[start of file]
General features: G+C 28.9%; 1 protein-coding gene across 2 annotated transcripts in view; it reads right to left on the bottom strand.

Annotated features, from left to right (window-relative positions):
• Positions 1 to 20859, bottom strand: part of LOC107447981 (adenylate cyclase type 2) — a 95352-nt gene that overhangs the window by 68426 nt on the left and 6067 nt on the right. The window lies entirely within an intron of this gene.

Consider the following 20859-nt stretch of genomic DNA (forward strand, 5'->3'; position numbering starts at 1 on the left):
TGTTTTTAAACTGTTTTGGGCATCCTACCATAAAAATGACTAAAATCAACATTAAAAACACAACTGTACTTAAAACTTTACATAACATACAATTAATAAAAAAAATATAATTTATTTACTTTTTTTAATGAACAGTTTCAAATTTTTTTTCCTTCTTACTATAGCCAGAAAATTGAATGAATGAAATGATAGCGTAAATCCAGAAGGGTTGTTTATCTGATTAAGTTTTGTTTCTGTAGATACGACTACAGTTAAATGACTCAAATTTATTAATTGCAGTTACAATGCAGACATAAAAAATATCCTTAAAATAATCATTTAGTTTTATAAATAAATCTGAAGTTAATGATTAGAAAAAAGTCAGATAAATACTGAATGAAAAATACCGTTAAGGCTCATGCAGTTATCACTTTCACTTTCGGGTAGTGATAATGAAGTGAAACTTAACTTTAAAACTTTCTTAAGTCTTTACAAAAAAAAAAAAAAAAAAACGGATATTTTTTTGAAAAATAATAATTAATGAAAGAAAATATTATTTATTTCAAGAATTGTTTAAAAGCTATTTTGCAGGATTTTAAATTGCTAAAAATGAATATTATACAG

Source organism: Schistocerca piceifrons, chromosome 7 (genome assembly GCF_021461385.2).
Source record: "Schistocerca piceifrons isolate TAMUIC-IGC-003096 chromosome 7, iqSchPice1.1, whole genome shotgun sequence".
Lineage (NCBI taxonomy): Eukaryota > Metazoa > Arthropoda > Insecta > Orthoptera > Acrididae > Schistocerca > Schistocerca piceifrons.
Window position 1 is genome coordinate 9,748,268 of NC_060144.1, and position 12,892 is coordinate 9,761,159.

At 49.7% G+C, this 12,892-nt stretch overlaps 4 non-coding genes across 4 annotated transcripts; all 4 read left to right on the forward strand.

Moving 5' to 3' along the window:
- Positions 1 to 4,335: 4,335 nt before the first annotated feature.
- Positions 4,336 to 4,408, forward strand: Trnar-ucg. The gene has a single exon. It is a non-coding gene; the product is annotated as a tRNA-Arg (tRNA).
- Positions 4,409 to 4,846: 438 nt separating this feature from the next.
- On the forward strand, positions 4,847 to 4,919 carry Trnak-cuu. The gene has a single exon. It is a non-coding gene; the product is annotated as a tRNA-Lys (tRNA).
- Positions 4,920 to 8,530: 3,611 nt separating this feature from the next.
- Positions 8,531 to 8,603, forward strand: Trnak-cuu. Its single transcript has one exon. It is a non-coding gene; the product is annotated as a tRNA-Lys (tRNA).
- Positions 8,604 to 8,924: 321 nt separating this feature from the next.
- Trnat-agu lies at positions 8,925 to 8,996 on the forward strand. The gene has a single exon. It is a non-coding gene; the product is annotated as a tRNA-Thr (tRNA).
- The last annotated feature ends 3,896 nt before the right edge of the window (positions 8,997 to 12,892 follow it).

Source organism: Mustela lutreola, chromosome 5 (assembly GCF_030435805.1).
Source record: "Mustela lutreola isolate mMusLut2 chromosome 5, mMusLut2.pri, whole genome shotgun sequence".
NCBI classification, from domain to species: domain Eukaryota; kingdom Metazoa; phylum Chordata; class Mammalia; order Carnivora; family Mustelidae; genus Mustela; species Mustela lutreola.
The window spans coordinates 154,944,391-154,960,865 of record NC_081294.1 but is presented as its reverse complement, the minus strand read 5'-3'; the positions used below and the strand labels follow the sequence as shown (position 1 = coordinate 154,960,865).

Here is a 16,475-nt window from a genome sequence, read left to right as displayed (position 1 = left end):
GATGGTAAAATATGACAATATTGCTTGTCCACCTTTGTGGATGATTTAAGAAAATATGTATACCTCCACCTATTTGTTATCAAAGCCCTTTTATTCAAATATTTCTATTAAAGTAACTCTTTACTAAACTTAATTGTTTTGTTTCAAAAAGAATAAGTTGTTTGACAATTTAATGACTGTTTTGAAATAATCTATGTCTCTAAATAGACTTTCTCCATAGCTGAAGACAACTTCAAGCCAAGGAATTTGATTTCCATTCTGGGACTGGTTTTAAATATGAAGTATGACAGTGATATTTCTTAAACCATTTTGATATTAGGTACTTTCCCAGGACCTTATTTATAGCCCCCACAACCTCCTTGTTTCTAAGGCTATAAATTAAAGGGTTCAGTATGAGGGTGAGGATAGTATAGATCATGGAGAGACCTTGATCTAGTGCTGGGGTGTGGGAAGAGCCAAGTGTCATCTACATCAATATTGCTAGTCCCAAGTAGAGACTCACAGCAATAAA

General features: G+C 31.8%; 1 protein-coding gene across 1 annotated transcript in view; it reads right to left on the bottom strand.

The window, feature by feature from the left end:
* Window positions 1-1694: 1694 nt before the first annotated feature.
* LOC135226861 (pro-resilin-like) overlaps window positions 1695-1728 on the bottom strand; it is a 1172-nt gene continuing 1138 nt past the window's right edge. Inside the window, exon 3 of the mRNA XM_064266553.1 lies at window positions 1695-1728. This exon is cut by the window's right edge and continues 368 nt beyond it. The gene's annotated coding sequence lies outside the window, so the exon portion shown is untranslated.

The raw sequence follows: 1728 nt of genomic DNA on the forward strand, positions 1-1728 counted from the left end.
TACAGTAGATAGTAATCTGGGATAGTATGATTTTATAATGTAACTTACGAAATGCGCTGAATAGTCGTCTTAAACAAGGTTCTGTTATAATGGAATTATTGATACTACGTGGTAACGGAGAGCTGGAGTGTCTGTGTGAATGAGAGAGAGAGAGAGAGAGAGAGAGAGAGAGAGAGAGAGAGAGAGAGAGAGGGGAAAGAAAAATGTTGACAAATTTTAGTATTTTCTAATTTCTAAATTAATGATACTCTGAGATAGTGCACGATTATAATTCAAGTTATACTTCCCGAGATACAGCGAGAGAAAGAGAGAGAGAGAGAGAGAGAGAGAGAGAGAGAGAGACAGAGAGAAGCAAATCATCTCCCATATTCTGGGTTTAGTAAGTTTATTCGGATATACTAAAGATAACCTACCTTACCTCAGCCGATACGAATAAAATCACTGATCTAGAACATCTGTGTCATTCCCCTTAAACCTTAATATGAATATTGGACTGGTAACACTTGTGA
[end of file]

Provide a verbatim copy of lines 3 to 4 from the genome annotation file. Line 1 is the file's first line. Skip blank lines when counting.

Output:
• Positions 1 to 20859, bottom strand: part of LOC107447981 (adenylate cyclase type 2) — a 95352-nt gene that overhangs the window by 68426 nt on the left and 6067 nt on the right. The window lies entirely within an intron of this gene.

Consider the following 20859-nt stretch of genomic DNA (forward strand, 5'->3'; position numbering starts at 1 on the left):